What drives millennials to seek new opportunities?
By Jackie Olson
Today’s young professionals looking to further their careers are reaping the benefits of a robust job market, allowing them to identify opportunities based on a range of features besides compensation. In fact, Merrill Corporation recently conducted a survey of junior associates working in the financial services industry to find out what factors are driving them to choose a new role. The survey sought input into why they chose their career and employer, job satisfaction levels, future career aspirations, and their views on the overarching capital markets industry. The results offer insight into what this future generation of industry leaders are looking for right now—in the early stages of their careers—from employers, direct managers, and perhaps most importantly, from themselves.
Customizable benefits are key to engaging, retaining, and motivating millennial employees.
By Bradd Chignoli
Millennials have become the largest generation in the labor force, making up more than one-third of the total workforce, according to a Pew Research Center analysis of U.S. Census Bureau data. As a result, organizations are striving to understand and meet the needs of this diverse demographic. And this is just one generation. Today’s workforce spans four—soon to be five—generations, and is comprised of various demographic and socio-economic backgrounds. So, it’s more important than ever that organizations’ benefit options are just as diverse and are designed to meet each employee’s individual goals and needs. How can this be accomplished?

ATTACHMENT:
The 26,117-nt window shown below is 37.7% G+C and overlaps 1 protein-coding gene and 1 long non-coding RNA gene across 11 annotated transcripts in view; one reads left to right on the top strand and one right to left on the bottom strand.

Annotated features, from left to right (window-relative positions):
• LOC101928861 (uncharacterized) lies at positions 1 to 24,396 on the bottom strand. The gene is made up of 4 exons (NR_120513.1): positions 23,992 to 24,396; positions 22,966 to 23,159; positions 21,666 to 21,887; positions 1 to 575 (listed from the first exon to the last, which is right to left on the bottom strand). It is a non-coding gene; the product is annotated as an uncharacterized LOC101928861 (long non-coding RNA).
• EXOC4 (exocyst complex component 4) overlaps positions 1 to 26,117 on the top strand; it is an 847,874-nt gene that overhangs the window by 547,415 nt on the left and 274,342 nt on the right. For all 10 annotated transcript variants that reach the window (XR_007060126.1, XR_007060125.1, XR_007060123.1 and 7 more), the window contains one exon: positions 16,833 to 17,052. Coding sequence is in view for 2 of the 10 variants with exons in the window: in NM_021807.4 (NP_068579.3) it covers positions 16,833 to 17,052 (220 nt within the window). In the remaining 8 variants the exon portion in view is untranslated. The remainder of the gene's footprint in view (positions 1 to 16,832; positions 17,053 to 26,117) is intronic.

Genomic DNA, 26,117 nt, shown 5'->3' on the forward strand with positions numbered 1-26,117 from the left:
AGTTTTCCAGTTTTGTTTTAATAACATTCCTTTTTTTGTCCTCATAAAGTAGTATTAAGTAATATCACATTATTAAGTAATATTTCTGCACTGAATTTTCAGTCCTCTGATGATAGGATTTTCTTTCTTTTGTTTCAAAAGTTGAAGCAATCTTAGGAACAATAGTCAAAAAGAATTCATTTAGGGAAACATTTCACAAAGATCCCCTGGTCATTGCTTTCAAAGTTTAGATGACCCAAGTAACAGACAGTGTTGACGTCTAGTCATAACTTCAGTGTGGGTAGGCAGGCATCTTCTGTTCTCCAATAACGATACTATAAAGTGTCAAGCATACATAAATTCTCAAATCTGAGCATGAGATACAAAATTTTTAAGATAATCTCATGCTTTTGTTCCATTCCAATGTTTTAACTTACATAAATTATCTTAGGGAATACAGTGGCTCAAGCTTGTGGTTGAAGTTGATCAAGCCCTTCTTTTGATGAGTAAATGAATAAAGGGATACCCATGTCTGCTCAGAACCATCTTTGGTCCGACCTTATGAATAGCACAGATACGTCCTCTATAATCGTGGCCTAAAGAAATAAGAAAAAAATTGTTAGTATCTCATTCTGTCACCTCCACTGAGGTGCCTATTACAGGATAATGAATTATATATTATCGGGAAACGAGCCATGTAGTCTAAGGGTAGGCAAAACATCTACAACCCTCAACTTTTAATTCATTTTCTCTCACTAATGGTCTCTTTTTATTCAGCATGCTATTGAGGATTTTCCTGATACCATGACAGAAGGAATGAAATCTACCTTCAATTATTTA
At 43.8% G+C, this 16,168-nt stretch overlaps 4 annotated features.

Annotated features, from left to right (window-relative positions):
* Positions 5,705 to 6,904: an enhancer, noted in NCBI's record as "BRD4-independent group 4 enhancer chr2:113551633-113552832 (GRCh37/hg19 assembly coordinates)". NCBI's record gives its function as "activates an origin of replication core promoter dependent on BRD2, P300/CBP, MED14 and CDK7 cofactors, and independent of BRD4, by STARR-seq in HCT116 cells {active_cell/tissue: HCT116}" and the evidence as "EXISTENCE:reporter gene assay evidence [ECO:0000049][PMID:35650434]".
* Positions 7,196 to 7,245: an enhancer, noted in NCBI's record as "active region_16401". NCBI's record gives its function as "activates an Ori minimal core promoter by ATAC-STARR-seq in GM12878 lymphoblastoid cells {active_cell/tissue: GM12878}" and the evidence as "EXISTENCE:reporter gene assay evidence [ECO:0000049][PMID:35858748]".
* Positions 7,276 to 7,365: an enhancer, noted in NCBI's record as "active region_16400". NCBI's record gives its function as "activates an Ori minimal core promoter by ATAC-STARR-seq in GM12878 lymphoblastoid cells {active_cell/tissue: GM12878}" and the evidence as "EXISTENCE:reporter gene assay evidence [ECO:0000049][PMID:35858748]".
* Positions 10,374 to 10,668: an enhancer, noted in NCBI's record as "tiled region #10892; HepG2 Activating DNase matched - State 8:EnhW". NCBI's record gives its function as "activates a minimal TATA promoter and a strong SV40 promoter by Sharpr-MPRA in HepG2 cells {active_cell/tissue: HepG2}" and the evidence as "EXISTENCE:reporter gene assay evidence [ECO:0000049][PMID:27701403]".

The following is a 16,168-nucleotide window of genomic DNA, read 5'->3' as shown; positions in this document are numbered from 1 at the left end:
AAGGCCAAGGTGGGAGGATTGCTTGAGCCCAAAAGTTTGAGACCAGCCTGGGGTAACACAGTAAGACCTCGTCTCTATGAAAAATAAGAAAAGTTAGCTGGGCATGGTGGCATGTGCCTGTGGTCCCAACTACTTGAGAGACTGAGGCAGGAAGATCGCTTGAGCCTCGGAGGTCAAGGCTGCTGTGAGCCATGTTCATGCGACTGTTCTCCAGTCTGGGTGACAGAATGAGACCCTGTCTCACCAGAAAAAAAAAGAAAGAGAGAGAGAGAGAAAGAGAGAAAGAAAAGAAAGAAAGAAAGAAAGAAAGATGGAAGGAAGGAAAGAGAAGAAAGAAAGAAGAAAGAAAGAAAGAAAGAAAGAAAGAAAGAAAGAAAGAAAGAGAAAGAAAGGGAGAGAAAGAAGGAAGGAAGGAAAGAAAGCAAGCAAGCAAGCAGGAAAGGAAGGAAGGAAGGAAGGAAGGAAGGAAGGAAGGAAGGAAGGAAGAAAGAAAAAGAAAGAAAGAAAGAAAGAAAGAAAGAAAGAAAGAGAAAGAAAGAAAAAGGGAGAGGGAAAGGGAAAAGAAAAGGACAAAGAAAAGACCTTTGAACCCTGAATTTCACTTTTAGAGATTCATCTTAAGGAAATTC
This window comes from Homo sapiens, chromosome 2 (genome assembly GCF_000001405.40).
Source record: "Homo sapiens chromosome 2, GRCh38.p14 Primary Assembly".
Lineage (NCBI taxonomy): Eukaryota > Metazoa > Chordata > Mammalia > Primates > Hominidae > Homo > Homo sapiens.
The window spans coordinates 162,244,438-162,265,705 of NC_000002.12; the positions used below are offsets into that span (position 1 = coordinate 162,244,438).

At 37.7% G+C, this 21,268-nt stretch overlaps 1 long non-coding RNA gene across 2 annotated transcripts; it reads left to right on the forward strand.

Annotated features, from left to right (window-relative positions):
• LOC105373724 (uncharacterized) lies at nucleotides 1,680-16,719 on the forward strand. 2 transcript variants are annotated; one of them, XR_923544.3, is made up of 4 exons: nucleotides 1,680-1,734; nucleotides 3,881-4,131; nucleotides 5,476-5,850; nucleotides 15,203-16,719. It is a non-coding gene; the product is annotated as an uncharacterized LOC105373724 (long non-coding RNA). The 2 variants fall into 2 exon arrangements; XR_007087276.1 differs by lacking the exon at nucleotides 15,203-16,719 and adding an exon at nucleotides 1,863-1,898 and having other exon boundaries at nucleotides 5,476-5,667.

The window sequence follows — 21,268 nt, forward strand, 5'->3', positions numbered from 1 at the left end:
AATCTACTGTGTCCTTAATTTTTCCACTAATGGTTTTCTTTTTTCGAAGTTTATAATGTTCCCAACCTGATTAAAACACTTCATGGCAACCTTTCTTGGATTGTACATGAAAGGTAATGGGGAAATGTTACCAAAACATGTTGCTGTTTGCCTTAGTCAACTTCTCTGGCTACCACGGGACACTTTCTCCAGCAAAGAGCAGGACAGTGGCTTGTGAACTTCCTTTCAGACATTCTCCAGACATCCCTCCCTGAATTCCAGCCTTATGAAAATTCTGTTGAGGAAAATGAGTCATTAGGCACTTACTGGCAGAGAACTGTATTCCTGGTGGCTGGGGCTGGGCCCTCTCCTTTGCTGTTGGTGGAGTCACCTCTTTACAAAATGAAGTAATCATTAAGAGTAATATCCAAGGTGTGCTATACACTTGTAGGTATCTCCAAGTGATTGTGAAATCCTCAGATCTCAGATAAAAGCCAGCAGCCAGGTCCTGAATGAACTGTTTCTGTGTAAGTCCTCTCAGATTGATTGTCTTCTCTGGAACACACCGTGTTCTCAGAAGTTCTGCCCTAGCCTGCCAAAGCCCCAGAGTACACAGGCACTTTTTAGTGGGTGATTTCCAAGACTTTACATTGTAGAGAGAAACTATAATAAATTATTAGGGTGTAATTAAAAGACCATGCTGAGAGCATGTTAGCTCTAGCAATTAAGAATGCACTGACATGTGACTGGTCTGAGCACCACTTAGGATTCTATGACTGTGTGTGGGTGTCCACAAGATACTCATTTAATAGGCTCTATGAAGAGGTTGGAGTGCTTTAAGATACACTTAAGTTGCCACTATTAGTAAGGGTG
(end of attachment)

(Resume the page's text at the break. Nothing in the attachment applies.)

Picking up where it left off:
Organizations need to start grooming top-performing millennials into tomorrow’s leaders.
By Rachel Cubas-Wilkinson
It’s hard to believe but it’s been three years since millennials surpassed Gen-Xers as the largest segment of the workforce. This shift has made a notable impact across the spectrum of employee recruitment, selection, succession planning, and development for leadership roles. As the number of millennials in the workforce rises, baby boomers who still hold many leadership positions are continuing to retire—and there’s a notably smaller cohort of Gen Xers slated to take their place. The result: Millennials may find themselves thrust into leadership and management roles sooner than anticipated.
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